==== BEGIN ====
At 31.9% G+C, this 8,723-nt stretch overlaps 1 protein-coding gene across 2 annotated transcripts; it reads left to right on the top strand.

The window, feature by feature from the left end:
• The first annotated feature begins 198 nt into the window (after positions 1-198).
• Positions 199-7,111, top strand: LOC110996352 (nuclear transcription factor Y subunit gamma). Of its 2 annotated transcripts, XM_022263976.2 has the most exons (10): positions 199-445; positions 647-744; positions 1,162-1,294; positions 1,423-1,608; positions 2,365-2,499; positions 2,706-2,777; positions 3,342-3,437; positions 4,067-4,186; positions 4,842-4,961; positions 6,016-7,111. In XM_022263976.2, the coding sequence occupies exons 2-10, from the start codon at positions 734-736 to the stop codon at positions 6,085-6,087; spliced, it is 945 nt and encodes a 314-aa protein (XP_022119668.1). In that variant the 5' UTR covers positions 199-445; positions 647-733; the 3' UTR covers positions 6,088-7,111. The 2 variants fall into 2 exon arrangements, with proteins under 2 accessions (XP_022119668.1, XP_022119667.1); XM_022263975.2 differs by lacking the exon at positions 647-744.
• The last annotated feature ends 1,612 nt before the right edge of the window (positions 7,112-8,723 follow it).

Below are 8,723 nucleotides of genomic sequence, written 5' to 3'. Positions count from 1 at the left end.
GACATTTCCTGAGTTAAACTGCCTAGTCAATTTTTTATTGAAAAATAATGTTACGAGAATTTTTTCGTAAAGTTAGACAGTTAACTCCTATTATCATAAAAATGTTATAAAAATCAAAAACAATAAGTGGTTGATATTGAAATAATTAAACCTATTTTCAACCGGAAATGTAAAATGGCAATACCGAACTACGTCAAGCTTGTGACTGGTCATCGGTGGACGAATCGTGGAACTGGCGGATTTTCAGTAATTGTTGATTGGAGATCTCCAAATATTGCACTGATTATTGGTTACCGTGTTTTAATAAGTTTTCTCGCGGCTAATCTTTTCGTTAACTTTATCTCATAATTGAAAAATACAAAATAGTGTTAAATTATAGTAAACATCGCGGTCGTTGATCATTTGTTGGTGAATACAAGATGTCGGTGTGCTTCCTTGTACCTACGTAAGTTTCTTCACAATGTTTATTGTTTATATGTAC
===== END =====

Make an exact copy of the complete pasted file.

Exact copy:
At 31.9% G+C, this 8,723-nt stretch overlaps 1 protein-coding gene across 2 annotated transcripts; it reads left to right on the top strand.

The window, feature by feature from the left end:
• The first annotated feature begins 198 nt into the window (after positions 1-198).
• Positions 199-7,111, top strand: LOC110996352 (nuclear transcription factor Y subunit gamma). Of its 2 annotated transcripts, XM_022263976.2 has the most exons (10): positions 199-445; positions 647-744; positions 1,162-1,294; positions 1,423-1,608; positions 2,365-2,499; positions 2,706-2,777; positions 3,342-3,437; positions 4,067-4,186; positions 4,842-4,961; positions 6,016-7,111. In XM_022263976.2, the coding sequence occupies exons 2-10, from the start codon at positions 734-736 to the stop codon at positions 6,085-6,087; spliced, it is 945 nt and encodes a 314-aa protein (XP_022119668.1). In that variant the 5' UTR covers positions 199-445; positions 647-733; the 3' UTR covers positions 6,088-7,111. The 2 variants fall into 2 exon arrangements, with proteins under 2 accessions (XP_022119668.1, XP_022119667.1); XM_022263975.2 differs by lacking the exon at positions 647-744.
• The last annotated feature ends 1,612 nt before the right edge of the window (positions 7,112-8,723 follow it).

Below are 8,723 nucleotides of genomic sequence, written 5' to 3'. Positions count from 1 at the left end.
GACATTTCCTGAGTTAAACTGCCTAGTCAATTTTTTATTGAAAAATAATGTTACGAGAATTTTTTCGTAAAGTTAGACAGTTAACTCCTATTATCATAAAAATGTTATAAAAATCAAAAACAATAAGTGGTTGATATTGAAATAATTAAACCTATTTTCAACCGGAAATGTAAAATGGCAATACCGAACTACGTCAAGCTTGTGACTGGTCATCGGTGGACGAATCGTGGAACTGGCGGATTTTCAGTAATTGTTGATTGGAGATCTCCAAATATTGCACTGATTATTGGTTACCGTGTTTTAATAAGTTTTCTCGCGGCTAATCTTTTCGTTAACTTTATCTCATAATTGAAAAATACAAAATAGTGTTAAATTATAGTAAACATCGCGGTCGTTGATCATTTGTTGGTGAATACAAGATGTCGGTGTGCTTCCTTGTACCTACGTAAGTTTCTTCACAATGTTTATTGTTTATATGTAC